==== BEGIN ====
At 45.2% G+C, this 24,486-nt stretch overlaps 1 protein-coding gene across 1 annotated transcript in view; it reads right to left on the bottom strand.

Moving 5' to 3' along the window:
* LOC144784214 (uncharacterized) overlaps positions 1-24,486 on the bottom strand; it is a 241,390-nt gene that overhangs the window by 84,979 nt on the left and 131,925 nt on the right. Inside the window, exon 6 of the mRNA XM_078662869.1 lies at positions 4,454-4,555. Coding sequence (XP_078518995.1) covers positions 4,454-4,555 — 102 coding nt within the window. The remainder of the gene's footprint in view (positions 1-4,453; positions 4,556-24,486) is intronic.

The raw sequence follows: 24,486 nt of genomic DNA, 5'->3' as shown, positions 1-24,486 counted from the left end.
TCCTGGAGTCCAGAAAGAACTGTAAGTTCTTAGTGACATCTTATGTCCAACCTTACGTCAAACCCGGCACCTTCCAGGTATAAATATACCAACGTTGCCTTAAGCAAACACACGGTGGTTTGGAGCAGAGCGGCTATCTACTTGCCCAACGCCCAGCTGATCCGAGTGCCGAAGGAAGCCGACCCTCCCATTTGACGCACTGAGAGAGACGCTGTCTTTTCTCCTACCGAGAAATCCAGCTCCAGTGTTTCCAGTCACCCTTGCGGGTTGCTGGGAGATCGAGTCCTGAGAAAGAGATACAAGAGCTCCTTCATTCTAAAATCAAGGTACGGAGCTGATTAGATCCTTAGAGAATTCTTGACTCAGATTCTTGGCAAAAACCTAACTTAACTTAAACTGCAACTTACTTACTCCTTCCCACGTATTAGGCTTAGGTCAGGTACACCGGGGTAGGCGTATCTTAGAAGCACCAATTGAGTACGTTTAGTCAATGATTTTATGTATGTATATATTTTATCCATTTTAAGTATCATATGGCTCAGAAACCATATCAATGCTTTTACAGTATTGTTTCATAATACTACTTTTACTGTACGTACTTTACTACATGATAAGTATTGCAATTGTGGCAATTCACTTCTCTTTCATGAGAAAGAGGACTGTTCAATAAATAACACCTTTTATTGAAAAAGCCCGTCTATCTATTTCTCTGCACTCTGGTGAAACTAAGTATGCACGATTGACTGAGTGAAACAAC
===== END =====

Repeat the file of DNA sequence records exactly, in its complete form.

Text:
At 45.2% G+C, this 24,486-nt stretch overlaps 1 protein-coding gene across 1 annotated transcript in view; it reads right to left on the bottom strand.

Moving 5' to 3' along the window:
* LOC144784214 (uncharacterized) overlaps positions 1-24,486 on the bottom strand; it is a 241,390-nt gene that overhangs the window by 84,979 nt on the left and 131,925 nt on the right. Inside the window, exon 6 of the mRNA XM_078662869.1 lies at positions 4,454-4,555. Coding sequence (XP_078518995.1) covers positions 4,454-4,555 — 102 coding nt within the window. The remainder of the gene's footprint in view (positions 1-4,453; positions 4,556-24,486) is intronic.

The raw sequence follows: 24,486 nt of genomic DNA, 5'->3' as shown, positions 1-24,486 counted from the left end.
TCCTGGAGTCCAGAAAGAACTGTAAGTTCTTAGTGACATCTTATGTCCAACCTTACGTCAAACCCGGCACCTTCCAGGTATAAATATACCAACGTTGCCTTAAGCAAACACACGGTGGTTTGGAGCAGAGCGGCTATCTACTTGCCCAACGCCCAGCTGATCCGAGTGCCGAAGGAAGCCGACCCTCCCATTTGACGCACTGAGAGAGACGCTGTCTTTTCTCCTACCGAGAAATCCAGCTCCAGTGTTTCCAGTCACCCTTGCGGGTTGCTGGGAGATCGAGTCCTGAGAAAGAGATACAAGAGCTCCTTCATTCTAAAATCAAGGTACGGAGCTGATTAGATCCTTAGAGAATTCTTGACTCAGATTCTTGGCAAAAACCTAACTTAACTTAAACTGCAACTTACTTACTCCTTCCCACGTATTAGGCTTAGGTCAGGTACACCGGGGTAGGCGTATCTTAGAAGCACCAATTGAGTACGTTTAGTCAATGATTTTATGTATGTATATATTTTATCCATTTTAAGTATCATATGGCTCAGAAACCATATCAATGCTTTTACAGTATTGTTTCATAATACTACTTTTACTGTACGTACTTTACTACATGATAAGTATTGCAATTGTGGCAATTCACTTCTCTTTCATGAGAAAGAGGACTGTTCAATAAATAACACCTTTTATTGAAAAAGCCCGTCTATCTATTTCTCTGCACTCTGGTGAAACTAAGTATGCACGATTGACTGAGTGAAACAAC